You have probably heard a lot about meditation and perhaps feel like it is something you “should” be doing – like working out or staying on top of your finances. Working as a coach, my clients often confess ( a little guiltily) that they do not meditate, as if I will judge them for that.
However, as with all important self-care practices, we mustn’t engage in meditation as a chore, with a sense of martyrdom or resignation, but intentionally and with an open mind. One way of adopting a healthy habit genuinely and appreciatively is to fully recognize what we stand to gain – then it stops feeling like so much of a sacrifice and more like a great investment of our time and energy.
Full disclosure: I have meditated off and on for years using different methods. You may gain a different perspective from someone who has consistently used one method.
However, I am more like the hummingbird person described by Liz Gilbert, who moves from one thing to another and is nourished by diversity. I learn about things best when I see it from many angles – in this case, I have learned about my own mind by using a variety of tools.
When I started to meditate, I was not calling it that, because I was studying Qi Gong. OK, we were standing still and focusing, trying not to get caught up in our thoughts, but as a 16-year-old, I did not know anything about meditation at the time, and I had no idea that was what I was doing. It was my first step towards a path that should be essential for any adult – consciously learning to work with our own minds.
Without training our minds are unruly, they think about whatever they like for as long as they like, they lack focus and direction and draw our attention away from the things they do not want us to look at. Such as developing mental discipline, for example. This is a big reason that meditation can be especially challenging – our minds do not always want us to do it.
You may be thinking, “my mind is not like that, I can focus for long periods of time,” and I would say a) that’s great and b) it’s because you have trained it to do that. Maybe not through meditation, but perhaps through study or work, and your mind has learned to get on board and help facilitate that aim. So anyone who has developed focus has cultivated some mental discipline. However, they may still benefit from meditation because that mental focus may be dependent on specific activities or frames of mind.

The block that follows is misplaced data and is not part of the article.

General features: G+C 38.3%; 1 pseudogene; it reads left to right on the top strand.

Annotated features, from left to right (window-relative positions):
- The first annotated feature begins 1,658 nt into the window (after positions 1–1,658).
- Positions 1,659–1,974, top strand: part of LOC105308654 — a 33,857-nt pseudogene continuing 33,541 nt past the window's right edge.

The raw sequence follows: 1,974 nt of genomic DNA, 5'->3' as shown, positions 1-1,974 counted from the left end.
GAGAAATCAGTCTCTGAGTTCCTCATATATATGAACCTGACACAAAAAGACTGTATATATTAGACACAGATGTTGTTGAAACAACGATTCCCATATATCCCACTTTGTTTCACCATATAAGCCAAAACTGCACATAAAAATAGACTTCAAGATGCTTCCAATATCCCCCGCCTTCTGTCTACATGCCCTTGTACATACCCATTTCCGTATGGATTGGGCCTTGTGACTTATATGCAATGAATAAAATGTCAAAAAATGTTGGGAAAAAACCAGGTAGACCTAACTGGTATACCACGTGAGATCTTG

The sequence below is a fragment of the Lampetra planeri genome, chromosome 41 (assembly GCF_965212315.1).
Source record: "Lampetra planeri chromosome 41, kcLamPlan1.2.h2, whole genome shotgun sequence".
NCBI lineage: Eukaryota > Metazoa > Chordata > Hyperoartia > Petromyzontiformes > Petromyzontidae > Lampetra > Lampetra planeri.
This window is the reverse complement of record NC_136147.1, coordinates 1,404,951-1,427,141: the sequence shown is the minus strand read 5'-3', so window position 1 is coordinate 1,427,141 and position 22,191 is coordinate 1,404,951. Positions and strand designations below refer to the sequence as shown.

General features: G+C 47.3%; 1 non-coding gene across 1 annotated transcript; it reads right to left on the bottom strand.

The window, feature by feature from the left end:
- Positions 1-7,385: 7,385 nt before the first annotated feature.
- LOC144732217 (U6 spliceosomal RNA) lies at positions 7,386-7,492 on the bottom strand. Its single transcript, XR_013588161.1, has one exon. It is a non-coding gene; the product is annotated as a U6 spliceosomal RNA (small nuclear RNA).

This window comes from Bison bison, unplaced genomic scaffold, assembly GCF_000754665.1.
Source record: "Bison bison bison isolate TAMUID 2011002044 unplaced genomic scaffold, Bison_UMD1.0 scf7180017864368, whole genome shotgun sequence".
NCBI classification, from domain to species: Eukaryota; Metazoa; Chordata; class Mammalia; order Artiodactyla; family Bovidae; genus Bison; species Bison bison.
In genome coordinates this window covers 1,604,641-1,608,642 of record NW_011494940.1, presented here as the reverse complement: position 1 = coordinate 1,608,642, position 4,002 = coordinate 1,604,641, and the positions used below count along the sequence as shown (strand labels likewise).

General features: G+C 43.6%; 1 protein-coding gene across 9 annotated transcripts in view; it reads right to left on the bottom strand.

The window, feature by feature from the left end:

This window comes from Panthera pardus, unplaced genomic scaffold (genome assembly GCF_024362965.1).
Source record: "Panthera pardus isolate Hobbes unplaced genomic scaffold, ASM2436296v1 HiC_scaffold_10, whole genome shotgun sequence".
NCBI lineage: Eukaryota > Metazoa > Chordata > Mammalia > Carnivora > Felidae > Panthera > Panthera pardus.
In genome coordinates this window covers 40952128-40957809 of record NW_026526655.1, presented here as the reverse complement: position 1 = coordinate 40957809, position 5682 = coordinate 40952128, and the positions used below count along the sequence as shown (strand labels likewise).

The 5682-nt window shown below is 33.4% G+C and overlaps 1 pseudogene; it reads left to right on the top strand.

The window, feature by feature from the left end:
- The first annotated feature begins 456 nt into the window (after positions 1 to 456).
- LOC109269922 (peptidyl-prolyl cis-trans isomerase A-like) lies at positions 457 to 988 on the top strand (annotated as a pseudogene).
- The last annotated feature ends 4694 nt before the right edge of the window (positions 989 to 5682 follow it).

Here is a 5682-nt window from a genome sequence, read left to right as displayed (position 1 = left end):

For example, I have written a couple of books, and it took many hours of consistent focus to do that. Being the space cadet I am, that was very hard for me, but I achieved it simply through forcing myself to do it for hours, and that has given me mental discipline and focus.
However, this focus is attached to being in either deep thinking, creative, or “critical editor” frame of mind. Therefore, when I want to use that same level of mental focus for studying, it may be hard for me, it may not be a completely transferable skill.
If, on the other hand, I am consistently meditating, it will make it easier for me to focus across all areas of my life. One reason for this is that my mind will be more used to me directing it, and there will be less of a struggle for dominance. Another reason is that meditation can make our minds clearer, with fewer “dead end” or repetitive thoughts, competing for our brainpower.
If I were to use an analogy, I would say that hours of writing have created a deep groove in my brain that with a little cajoling, I can get into and work quite nicely in for a few hours. In contrast, meditation is not about creating one specific groove but flexing a muscle that could then be used to help with any task.
In addition to finding it easier to focus on whatever task, thought, or person you choose to engage with, meditation will also help you to become more mindful. I find that phrase quite funny because, for me it is less about your mind is full, but open and clear so you can perceive the present moment with your whole self. But maybe we could see it as your mind being “full” of the present. For some of us, the concept of mindfulness may feel a bit too worthy, pious, or perhaps even frivolous. However, what it means at the core is that you are fully alive and fully present in the moment. This not only helps us to be aware of ourselves and the situation around us, it can bring us peace while also helping us to avoid sleepwalking through our life and missing it.
And mindfulness can have a different impact at different times. Sometimes it may mean experiencing joy while being present with something beautiful; at others, it may allow a deeper connection with another person. We need mindfulness in our lives because it used to come naturally to us, but devices are almost constantly stealing important moments from us nowadays. It is up to us to develop the mental discipline to decide consciously how we want to be and how we want to experience the moment. If you are anything like me, you will have looked up from your phone to find an hour or even two has passed in a kind of dream state. This scattering of our attention and addiction has extreme consequences on our emotions, mind, and health.
So, to sum up – I recommend meditation. Not as a chore, or something on your to-do list, but as a conscious reclaiming of your own power. Because where you put your attention is the deciding factor in what has weight and significance in your life, and how much-focused attention you can generate and maintain directly determines how much you can achieve and create an impact in the world. Something is always going to be steering the ship of your attention and mental state. With meditation, you can make sure that driving force is you.